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Innovación educativa (México, DF)

versión impresa ISSN 1665-2673

Innov. educ. (Méx. DF) vol.17 no.75 México sep./dic. 2017



Labor intensification and emotions of Mexican language teachers: A case study

Intensificación laboral y emociones de profesores mexicanos de lenguas: un estudio de caso

Mariza Guadalupe Méndez Lópeza 

aUniversidad de Quintana Roo, México.


Language teachers’ workload has intensified in Mexico as a result of the introduction of the Professional Development Programme’s (PRODEP) policy. This article presents an analysis of teachers’ emotions regarding the intensification and diversification provoked by the implementation of the PRODEP policy at Mexican state universities. Findings suggest that the diversification of the teachers’ work has added pressure to the teachers’ lives, originating stress, anger and frustration because of the workload and a lack of time for teaching-related activities. It is paramount for individual institutions to carry out a review of the effects of the PRODEP’S policy in their particular contexts, and to make the necessary adjustments to redirect its objectives if quality teaching is their goal.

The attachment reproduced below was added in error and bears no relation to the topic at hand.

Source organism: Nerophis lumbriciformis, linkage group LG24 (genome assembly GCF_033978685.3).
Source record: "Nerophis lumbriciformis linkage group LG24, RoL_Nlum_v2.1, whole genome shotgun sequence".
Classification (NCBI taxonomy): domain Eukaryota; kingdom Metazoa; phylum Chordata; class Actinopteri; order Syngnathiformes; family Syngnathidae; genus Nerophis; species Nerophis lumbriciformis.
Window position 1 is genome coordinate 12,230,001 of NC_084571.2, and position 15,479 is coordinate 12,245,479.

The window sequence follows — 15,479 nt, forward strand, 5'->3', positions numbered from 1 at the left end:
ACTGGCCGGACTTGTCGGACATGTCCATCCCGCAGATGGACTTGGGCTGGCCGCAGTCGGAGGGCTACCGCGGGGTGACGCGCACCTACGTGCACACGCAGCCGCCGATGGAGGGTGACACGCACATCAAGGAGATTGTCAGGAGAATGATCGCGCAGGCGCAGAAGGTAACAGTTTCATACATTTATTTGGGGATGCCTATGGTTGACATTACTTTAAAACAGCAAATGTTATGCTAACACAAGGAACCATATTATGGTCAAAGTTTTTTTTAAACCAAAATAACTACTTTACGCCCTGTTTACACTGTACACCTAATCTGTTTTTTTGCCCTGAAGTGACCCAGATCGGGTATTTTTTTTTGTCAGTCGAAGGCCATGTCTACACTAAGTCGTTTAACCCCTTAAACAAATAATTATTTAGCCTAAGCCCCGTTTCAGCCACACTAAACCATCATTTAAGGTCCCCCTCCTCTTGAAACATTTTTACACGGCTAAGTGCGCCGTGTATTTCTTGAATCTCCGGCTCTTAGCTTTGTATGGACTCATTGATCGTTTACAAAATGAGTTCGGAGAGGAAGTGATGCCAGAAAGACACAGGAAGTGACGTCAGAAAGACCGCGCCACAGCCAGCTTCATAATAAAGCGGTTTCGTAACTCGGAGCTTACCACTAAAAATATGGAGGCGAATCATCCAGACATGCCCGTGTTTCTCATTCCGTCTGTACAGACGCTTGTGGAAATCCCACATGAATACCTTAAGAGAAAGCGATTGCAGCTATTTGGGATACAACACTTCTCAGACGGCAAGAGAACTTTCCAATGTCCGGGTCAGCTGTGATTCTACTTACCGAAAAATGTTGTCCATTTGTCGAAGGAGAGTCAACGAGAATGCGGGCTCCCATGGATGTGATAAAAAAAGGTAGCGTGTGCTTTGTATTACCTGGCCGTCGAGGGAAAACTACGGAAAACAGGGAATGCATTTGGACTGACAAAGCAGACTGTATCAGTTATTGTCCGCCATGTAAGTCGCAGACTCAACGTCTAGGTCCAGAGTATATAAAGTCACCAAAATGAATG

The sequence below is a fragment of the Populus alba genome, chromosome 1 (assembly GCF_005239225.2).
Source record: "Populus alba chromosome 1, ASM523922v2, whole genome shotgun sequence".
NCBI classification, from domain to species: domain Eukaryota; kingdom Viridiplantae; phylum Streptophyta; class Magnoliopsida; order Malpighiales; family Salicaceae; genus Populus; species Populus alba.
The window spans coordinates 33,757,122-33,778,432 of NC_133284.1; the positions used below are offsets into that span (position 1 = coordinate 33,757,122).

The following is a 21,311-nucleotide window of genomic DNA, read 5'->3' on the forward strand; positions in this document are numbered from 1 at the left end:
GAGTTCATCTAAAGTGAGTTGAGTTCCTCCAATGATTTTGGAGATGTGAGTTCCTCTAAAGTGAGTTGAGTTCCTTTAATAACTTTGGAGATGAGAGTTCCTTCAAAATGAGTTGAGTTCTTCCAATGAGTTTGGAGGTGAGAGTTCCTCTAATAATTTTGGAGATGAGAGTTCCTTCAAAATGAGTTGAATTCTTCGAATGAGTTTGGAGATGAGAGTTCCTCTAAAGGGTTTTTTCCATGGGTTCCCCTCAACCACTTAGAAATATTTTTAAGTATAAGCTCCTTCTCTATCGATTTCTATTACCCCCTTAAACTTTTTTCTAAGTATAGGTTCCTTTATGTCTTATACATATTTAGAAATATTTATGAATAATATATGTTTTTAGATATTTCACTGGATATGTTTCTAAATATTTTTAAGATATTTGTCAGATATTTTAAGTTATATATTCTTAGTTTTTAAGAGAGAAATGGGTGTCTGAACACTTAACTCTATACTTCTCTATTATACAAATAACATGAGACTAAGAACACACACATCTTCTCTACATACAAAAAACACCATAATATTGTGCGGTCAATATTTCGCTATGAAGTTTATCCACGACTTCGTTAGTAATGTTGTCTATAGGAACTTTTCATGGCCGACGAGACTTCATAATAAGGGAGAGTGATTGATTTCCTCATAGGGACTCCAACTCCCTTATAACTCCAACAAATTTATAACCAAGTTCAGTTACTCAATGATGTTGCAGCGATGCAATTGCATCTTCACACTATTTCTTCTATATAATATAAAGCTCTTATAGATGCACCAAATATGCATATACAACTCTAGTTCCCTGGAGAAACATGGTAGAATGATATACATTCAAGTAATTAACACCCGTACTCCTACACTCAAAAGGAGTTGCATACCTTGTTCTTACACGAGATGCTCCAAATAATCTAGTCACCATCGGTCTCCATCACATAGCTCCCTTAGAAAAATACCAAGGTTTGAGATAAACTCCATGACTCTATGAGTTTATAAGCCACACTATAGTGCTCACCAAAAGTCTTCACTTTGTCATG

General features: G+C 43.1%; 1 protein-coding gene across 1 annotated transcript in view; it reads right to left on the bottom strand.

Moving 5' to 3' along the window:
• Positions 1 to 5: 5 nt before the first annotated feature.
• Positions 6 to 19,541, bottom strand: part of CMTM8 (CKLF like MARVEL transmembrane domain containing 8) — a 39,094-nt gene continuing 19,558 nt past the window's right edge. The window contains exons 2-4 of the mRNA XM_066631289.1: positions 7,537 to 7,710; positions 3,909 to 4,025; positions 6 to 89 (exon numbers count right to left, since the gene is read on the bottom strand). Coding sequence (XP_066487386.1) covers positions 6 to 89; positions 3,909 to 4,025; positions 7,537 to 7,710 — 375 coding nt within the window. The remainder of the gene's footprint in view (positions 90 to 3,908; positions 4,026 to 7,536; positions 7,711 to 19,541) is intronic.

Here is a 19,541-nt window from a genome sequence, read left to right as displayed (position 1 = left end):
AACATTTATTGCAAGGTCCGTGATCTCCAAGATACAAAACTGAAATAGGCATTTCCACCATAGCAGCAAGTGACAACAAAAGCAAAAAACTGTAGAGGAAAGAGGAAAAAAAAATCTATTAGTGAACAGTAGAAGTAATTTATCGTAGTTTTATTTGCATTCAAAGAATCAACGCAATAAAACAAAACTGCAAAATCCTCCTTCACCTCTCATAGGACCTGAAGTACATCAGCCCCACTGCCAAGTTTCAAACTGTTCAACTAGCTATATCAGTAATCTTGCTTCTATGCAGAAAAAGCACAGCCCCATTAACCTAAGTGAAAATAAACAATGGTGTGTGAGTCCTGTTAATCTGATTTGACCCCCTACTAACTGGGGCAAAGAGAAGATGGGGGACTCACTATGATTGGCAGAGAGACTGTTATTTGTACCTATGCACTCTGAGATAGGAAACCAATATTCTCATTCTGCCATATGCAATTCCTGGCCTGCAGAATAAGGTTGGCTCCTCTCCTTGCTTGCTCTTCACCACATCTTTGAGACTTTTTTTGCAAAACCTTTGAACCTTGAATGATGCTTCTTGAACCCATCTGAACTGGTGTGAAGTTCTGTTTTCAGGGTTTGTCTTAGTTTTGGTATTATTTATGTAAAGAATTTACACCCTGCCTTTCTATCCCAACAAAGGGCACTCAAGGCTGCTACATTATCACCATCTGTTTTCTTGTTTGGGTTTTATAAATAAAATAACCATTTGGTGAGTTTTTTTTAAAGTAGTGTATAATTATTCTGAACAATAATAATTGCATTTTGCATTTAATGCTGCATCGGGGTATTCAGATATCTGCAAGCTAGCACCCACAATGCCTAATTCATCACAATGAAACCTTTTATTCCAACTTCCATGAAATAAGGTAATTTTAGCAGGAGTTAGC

Palabras clave: Emociones; intensificación; enseñanza de lenguas; educación superior; PRODEP


El trabajo de los profesores de lenguas se ha intensificado debido a la introducción de la política del Programa para el Desarrollo Profesional Docente (PRODEP). Este artículo presenta un análisis de las emociones de los profesores con respecto a la intensificación y diversificación que la inserción de la política del PRODEP ha originado en la labor docente en universidades públicas mexicanas. Los resultados sugieren que la diversificación laboral ha traído presión a la vida de los profesores originando estrés, enojo y frustración debido a la carga de trabajo y la falta de tiempo para realizar actividades relacionadas con la enseñanza. Es importante que las instituciones lleven a cabo una revisión de los efectos de la política del PRODEP en sus contextos particulares, y hacer los ajustes necesarios para reorientar sus objetivos si la enseñanza de calidad es su objetivo.

Keywords: Emotions; Intensification; Language Teaching; Mexican state higher education institution; PRODEP


Teaching is a very demanding profession that provokes emotions while interacting with students, colleagues or administration. Relationships in educational settings are shaped by emotions originated in the complex process of fulfilling not only the learners’ but also the teachers’ goals. Although there is an extensive body of empirical evidence of the impact of emotions in general education (Hargreaves, 1998; Day y Leitch, 2001; Sutton 2004, Sutton y Harper, 2009; Zembylas, 2004, 2007, 2010; Pekrun et al.; 2009; Truta, 2013), not much attention has been paid to these in the English Language Teaching (ELT) field (Cowie, 2003, 2011).